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Stephanie has tried to support herself on art alone, but finds that a tough challenge. A day job provides her with the balance to live and create. The world of an artist is i so l a te d a n d g r u e l i n g - a n d o fte n demoralizing - but having a suitable, affordable, dedicated space has given her the energy to burst forth with her colorful

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January 2020


artwork. As she notes: “I was looking at live-work spaces in Boston and it is outrageous…also very hard to find. A smaller place here is a no-brainer for startups. No freight elevators, plenty of parking, walk right in, and get to work, which is huge.”

provides. We have one of her captivating pieces hanging in our kitchen luminescent! We just had to chat:

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I started using the resin in college. Experimented a lot with layering and different techniques. Now, many years later I’m still using the resin and layering and hopefully have created a more unified portfolio over the years.

Stephanie’s paintings abound with color and motion. Aided by masking tape, the artist creates thin, vertical bands of color that overlap and dance before viewers’ eyes. The resulting dynamism creates a visual depth that makes the work seem as sculptural as it is painterly. In her smaller pieces, Silvi uses layers of resin between paint applications, increasing the work’s seemingly three-dimensionality. Layers of lines, overlap, intertwine, and make waves across her pieces. This provides us with contemplative art for viewing. Her colors project a welcome and vibrant energy but also allow for a slow and calming curiosity.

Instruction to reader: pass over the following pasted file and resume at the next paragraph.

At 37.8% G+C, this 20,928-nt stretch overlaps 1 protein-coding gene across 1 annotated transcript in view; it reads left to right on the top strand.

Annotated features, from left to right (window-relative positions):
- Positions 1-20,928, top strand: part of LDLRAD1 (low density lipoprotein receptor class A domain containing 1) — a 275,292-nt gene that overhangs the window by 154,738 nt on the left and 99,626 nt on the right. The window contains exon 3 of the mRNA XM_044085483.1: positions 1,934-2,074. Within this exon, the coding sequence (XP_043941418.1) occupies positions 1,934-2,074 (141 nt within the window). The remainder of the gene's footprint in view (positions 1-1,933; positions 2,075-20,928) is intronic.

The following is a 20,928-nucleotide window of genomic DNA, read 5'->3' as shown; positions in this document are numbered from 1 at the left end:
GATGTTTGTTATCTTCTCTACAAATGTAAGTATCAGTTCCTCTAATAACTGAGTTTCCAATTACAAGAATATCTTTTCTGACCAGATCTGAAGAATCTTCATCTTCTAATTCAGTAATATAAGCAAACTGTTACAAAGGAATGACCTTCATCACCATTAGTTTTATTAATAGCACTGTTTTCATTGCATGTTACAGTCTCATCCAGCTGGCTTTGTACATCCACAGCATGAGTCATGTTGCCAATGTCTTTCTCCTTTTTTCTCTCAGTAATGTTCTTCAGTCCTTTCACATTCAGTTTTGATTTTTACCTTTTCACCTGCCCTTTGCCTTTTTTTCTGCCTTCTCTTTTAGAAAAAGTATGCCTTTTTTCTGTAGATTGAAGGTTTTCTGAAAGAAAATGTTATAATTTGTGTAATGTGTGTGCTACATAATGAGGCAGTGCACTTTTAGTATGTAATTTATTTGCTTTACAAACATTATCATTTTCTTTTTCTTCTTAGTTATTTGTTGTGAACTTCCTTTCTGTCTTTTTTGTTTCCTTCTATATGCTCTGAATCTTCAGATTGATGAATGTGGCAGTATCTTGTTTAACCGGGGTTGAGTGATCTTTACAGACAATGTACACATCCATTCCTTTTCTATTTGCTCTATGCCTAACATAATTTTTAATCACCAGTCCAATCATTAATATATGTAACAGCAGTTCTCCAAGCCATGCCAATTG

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Although lovely from across a room, close up and from the side you can see the depth of her patience and precision in her strategy of where and when she lays line and color. The result is space for light to weave in and out and expand our view of the delicate complexity Stephanie’s art

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1. When and how were you prompted to create art? When did you decide to pursue your current techniques? My high school art teacher Diana Hampe convinced me to apply to art school. I always had a passion for it, but never thought that I could make any money at it or that anyone would want to own something that I created. I applied to a handful of art schools and went to the one that gave me the most money. I wouldn’t change it for anything. I think I got pretty lucky. I was scared and intimidated as hell, but it only made me grow.

2. When you’re creating, what comes first: the colors - the size - a feeling or a memory? Is it intuitive or academic? I almost always create paintings that are square and make them in multiples at one time. Color plays a large role in every painting. Nothing is ever planned. It is all about process, intuition and visual appeal. 3. Who do you look towards for inspiration and influence? The obvious would be all the great 50’s color field painters, i.e. Newman, Kelly, Davis…etc. I’m also a big fan of Cy Twombly. The best part about having a studio in a building like The Space Center is that the other artists around you are very

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January 2020


influential. We all are creative in different ways and motivate each other. 4. How much time do you spend working on your art? How many hours between painting and then coats of resin? I try to spend as much of my free time making art as I possibly can. It’s difficult balancing a paying job and what I really want to be doing which is making art, but you have to make a living.

I do have a couple small shows so far in 2020. One group show at the RSM Gallery @ 80 City Square in Charlestown (January 23 - May 11). [https://rsmus.com/events/ artgallery.html] I will also be showing at Percival Brewery at The Space Center, most likely in July, and also, at our annual group show again next December.